Oct 1

0250 10000 WWV Colorado
0255 7365 Radio Marti, Greenville, NC - Spanish
0305 9850 Radio Romania Int'l, Tiganesti, Romania - English
0310 9790 China Radio Int'l (CRI) Quivican, Cuba - English
0315 7375 Radio Romania Int'l, Tiganesti, Romania - English
0320 7335 Radio Marti, Greenville, NC - Spanish
0355 5000 WWV Colorado
0400 5935 WWCR, Nashville, TN - English
0408 5085 WTWW, Lebanon, TN - English
0429 4840 WWCR, Nashville, TN - English
0435 6000 Radio Habana Cuba, Quivican, Cuba - English
1411 6075 China National Radio 1(CNR), Baoji-Sifangshan, PRC - Chinese
1416 5980 Radio New Zealand, Rangitaki, NZ - English
1420 5965 CRI, Xianyang, PRC - Korean
1424 6125 CNR1, Beijing, PRC - Chinese
1426 6175 Voice of China, Beijing - Chinese
1428 7200 National Unity Radio, Tamsui District, Taiwan - Korean
1434 7410 CRI, Jinhua, PRC - Japanese
1436 7395 CRI, Kashi-Saibagh, PRC - Chinese
1437 7365 Voice of China, Shijiazhuang, PRC - Chinese
1452 9410 Voice of America, Tinang, Philippines - Korean
1741 12095 BBC, Kranji, Singapore - Korean
1745 11870 CRI, Urumqi Hutubi, PRC - Russian
2045 15000 WWV, Colorado
2312 11780 Radio Nat'l Amazonia, Brasilia, Brazil - Portuguese
Oct 2
1212 7245 Radio New Zealand, Rangitaki, NZ - English
1214 7310 CNR1, unknown tx site - Chinese
1220 7325 CRI, Jinhua, PRC - Japanese
1230 7355 KNLS, Anchor Point, AK - English
1240 7490 WWCR, Nashville, TN - English
1300 9675 CRI, Shijiazhuang, PRC - Russian
1307 9350 Voice of America, Tinang, Philippines - Korean
1311 9435 Voice of Korea, Kujang, N. Korea - English
1350 9265 WINB, Red Lion, PA - English
1740 9580 KNLS, Anchor Point, AK - Russian
1800 15580 VOA, Selebi-Phikwe, Botsawna - English

Reviewing many of the vintage radio magazines from the late 20s and early 30s, there appears to be very little published material from this era. I found this somewhat surprising but then perhaps not ... maybe most radio-buffs were still entranced by the new regenerative circuits popping-up every month and had little appetite for crystal SW receivers.
 
It would appear that even today there has not been much investigation or experimentation in building an efficient low-loss crystal receiving system for shortwave … somewhat of a golden opportunity for today’s crop of crystal radio builders!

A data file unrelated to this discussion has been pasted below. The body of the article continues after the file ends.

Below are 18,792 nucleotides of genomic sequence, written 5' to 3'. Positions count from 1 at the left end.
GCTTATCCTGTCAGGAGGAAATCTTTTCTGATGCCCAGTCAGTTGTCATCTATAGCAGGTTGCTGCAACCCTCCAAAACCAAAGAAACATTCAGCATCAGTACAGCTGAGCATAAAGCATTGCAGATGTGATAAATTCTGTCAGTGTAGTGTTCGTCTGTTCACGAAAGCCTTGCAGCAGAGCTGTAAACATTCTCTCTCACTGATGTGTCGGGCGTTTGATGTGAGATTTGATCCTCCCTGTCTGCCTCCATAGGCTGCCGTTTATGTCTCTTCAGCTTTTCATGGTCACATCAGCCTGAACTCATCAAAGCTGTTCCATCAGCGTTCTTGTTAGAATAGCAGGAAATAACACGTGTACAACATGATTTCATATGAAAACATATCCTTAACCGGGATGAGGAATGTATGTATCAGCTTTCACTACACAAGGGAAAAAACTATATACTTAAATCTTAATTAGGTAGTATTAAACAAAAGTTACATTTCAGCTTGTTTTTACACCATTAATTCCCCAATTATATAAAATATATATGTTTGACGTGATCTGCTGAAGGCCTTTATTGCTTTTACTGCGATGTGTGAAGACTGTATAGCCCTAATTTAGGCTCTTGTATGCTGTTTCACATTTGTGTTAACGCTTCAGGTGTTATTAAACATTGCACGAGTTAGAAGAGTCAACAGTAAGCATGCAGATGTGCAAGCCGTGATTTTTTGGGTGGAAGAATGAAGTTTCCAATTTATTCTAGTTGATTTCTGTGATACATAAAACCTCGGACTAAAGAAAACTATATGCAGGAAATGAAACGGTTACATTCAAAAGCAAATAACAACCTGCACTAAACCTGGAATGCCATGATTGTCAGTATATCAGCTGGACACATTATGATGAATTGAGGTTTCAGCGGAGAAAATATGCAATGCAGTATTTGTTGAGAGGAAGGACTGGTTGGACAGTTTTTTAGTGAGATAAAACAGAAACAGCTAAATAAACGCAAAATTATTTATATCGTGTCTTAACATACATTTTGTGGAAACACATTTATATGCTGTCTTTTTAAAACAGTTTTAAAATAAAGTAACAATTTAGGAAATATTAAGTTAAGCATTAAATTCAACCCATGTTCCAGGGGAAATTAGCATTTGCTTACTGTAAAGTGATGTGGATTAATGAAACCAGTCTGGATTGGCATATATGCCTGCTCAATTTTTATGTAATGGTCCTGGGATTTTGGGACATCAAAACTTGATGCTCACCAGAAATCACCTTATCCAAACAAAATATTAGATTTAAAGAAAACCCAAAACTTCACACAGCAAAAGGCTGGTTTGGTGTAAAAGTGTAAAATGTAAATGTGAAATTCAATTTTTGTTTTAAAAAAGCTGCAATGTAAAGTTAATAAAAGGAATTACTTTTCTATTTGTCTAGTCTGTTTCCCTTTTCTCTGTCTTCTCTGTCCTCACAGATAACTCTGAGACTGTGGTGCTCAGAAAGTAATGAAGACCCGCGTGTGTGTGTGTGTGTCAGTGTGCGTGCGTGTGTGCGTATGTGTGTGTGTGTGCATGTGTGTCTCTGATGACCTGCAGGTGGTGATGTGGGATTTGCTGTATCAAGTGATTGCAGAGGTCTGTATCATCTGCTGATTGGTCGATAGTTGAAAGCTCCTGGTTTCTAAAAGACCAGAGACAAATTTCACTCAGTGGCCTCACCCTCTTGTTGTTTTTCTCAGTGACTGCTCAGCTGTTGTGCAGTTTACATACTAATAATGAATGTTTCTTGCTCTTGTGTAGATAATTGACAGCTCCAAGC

In view of the above, along with a surprising amount of interest in SW during our recent listening event, I’d like to include SW in all future events going forward and possibly encourage even more new interest in developing efficient circuits. Is it practical to consider non-audio amplification for such circuit’s? Time will tell but already, several members are having measured success with just bare headphones!

Some of the BCB and SW construction inspired by the recent listening event is shown below. For more information and more sets, please visit the Facebook Group and consider taking part in our next event, sometime in December ... maybe you can build the perfect SW tuner!


Terry Jean Double-Tuned Loopstick BCB Tuner


James Kern Double-Tuned BCB Tuner


Ferhat Yavas Shortwave Tuner


Armando Anazco BCB Tuner


Doug Allen (K4LY) Shortwave Tuner

Don Dulmage (VE3LYX) Loop SW Tuner



Doug Allen (K4LY) Shortwave Tuner

Tuesday, 4 October 2022

The DX Central's Weekly MW Frequency Challenge


If you enjoy DXing the broadcast band, then the weekly ‘DX Central MW Frequency Challenge' may be of interest to you. It’s run and organized by Loyd Van Horn, W4LVH, a dedicated DXer and a big promoter of BCB DXing.


Basically, participants are asked to listen on the chosen frequency (or frequencies) for a one week period (Friday to Friday) and report what they have been able to identify. Results of course will be different throughout the continent but if you are near any other listeners, it’s always fun to compare your final results.

The new frequency (or frequencies) are announced Friday evening  on Loyd's regular live-feed Youtube channel as well as on his Twitter feed   @dxcentral 


Loggings are reported via a fill-in form which is updated weekly.


This week's frequencies are 670-702kHz - What do you here there?


                         

Monday, 19 September 2022

Summer Radio Project Completed


My summer radio project, motivated by a magazine article published in 1936, has now been completed and fully described on my main website. Hopefully we can soon exchange Cycle 25 signals with it on the higher bands:

                             https://qsl.net/ve7sl/6a6.html